Consumer Marketing. Companies like Coca-Cola, Proctor and Gamble, and McDonald's all have products that are inexpensive and do not require a lot of thought on the customer part to purchase. Because these businesses require heavy volume, brand building is critical to retaining customers, and advertising is the most effective way to stimulate customer demand for their products. When most people think of marketing, they think of this category. In the high tech industry, Intel and Microsoft operating software are the best examples of products in this segment.
Direct Marketing. Purchase decisions that either have many options (such as clothing catalogs) or require some consideration (such as switching long distance carriers) comprise this category. In either case, the additional information requires more knowledge to be exchanged between buyer and seller and thus different tactics emerge. Catalogs, direct mail, and telemarketing are tactics employed by companies such as Land's End, Publishers Clearinghouse, and MCI. Technology companies that pursue direct marketing strategies include Dell and PC Warehouse.
Negotiation Selling. Items that are familiar to consumers but are either more expensive, or are a riskier purchase fit in this category. Home sales, automotive sales, and business services such as water and coffee all are sales focused, but use branding to compete against other similar products. All of these offerings require some form of knowledge exchange, but the buyers have a good understanding about what will happen once they take ownership (home buyers have lived in a house before, car drivers know how to drive a car, etc). The goal of marketing is to get people connected with a sales person who can provide the client with the information they need to feel comfortable to make a buying decision. Cisco (routers), Hewlett Packard (PC's) and AT&T (corporate long distance carrier services) are examples of technology companies using these kinds of models.
Consultative Selling. Long and complex sales cycle times, multiple buyers within each account, high-ticket purchases, and intensive information exchanges are all common elements of this category. These products and services are often associated with change, and therefore the client has very little understanding about what the end result would be. Complex and customized machinery, consulting services, and enterprise software are examples of business in that fit in this model. Companies such as BearingPoint, SAP, Accenture, and IBM are common examples of firms in this space.
The chart below helps to summarize the differences between each of the categories.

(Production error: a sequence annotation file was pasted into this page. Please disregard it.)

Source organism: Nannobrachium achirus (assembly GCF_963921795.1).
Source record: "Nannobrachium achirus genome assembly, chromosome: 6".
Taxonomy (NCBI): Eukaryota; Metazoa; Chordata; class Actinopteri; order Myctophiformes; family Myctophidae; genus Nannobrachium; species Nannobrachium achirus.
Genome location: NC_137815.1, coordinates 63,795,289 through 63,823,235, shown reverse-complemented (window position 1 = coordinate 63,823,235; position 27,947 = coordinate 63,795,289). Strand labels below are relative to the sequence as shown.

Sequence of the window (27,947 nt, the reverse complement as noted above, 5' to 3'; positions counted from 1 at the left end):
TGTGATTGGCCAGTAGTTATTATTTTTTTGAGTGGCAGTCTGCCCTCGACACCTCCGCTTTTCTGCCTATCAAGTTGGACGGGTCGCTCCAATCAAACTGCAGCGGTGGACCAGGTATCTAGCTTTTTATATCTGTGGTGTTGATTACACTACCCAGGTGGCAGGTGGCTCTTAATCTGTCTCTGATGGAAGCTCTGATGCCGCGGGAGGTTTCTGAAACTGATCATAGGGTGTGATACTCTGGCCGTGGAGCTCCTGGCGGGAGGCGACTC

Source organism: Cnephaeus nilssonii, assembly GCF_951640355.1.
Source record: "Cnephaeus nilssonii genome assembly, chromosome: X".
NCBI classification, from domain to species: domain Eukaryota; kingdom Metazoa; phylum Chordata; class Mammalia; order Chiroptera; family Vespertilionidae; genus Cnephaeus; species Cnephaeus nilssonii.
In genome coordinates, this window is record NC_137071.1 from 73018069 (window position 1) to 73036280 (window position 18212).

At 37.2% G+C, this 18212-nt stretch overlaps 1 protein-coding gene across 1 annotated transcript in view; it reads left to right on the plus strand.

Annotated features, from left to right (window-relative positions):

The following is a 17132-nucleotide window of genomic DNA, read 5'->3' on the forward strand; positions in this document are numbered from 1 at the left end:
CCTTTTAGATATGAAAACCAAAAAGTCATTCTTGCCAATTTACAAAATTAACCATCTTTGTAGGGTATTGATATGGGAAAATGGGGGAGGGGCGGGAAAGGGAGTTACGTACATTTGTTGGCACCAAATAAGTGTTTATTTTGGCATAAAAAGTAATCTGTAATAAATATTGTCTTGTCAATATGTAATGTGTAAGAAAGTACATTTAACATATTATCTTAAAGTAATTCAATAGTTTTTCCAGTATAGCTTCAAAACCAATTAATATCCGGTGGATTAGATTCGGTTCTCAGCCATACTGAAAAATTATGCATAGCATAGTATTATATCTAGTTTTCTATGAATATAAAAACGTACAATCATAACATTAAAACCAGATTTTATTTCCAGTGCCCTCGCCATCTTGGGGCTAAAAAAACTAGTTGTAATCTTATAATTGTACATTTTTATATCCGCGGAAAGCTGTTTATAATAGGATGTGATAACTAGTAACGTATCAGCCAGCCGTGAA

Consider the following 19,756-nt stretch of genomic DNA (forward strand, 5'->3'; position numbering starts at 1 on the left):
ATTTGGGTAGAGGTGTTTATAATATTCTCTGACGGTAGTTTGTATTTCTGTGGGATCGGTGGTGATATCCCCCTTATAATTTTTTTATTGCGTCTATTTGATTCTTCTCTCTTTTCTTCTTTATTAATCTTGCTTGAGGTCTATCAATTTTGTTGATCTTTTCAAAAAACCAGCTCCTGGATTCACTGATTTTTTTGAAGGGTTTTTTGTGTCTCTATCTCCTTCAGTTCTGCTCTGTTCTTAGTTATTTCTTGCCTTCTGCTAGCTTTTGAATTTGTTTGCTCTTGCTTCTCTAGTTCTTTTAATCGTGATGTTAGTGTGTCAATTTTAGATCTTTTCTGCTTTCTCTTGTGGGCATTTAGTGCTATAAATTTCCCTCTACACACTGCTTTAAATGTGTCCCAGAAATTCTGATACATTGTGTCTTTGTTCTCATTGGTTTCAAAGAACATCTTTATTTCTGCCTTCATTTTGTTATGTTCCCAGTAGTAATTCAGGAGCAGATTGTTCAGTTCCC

Square pegs into round holes
The overwhelming majority of marketing research, education, and training are all focused on consumer marketing, direct marketing, and negotiation selling. Technology companies whose offerings fit in the consultative selling space realize marketing is important; yet deploy tactics more suited for other models. Corporate branding, advertising, collateral development and tradeshows are generally over-emphasized as tactics and strategies better suited to other situations. The reason technology companies are so inefficient in their sales and marketing efforts is they are applying the wrong tactics for the wrong models.
Due to the fact there is a large wealth of information about best practices for the other three sales and marketing models - we are providing an outline of some of the key elements required for success with consultative sales processes.
1. Solution positioning. Solving a business problem is not having a well-architected product, better methodology, or a global reach. All too often companies believe their value propositions rest with what their company can do, rather than the business problem they can solve for their clients. Companies are far more successful if they align the products to customer problems, rather then their own way of defining the market.
2. Account profiling. The overwhelming majority of IT vendors are not a "gorilla" or dominant market player in their space. Additionally, because of the complexity and expense involved in the purchase decision, there are a finite number of accounts that would be interested in your offering. Account profiling entails identifying the right organizations (based on criteria such as industry, functional areas, infrastructure, etc), mapping the business problems that relate to your offering and determining the titles (or roles) of the various stakeholders who will be involved in your buying process.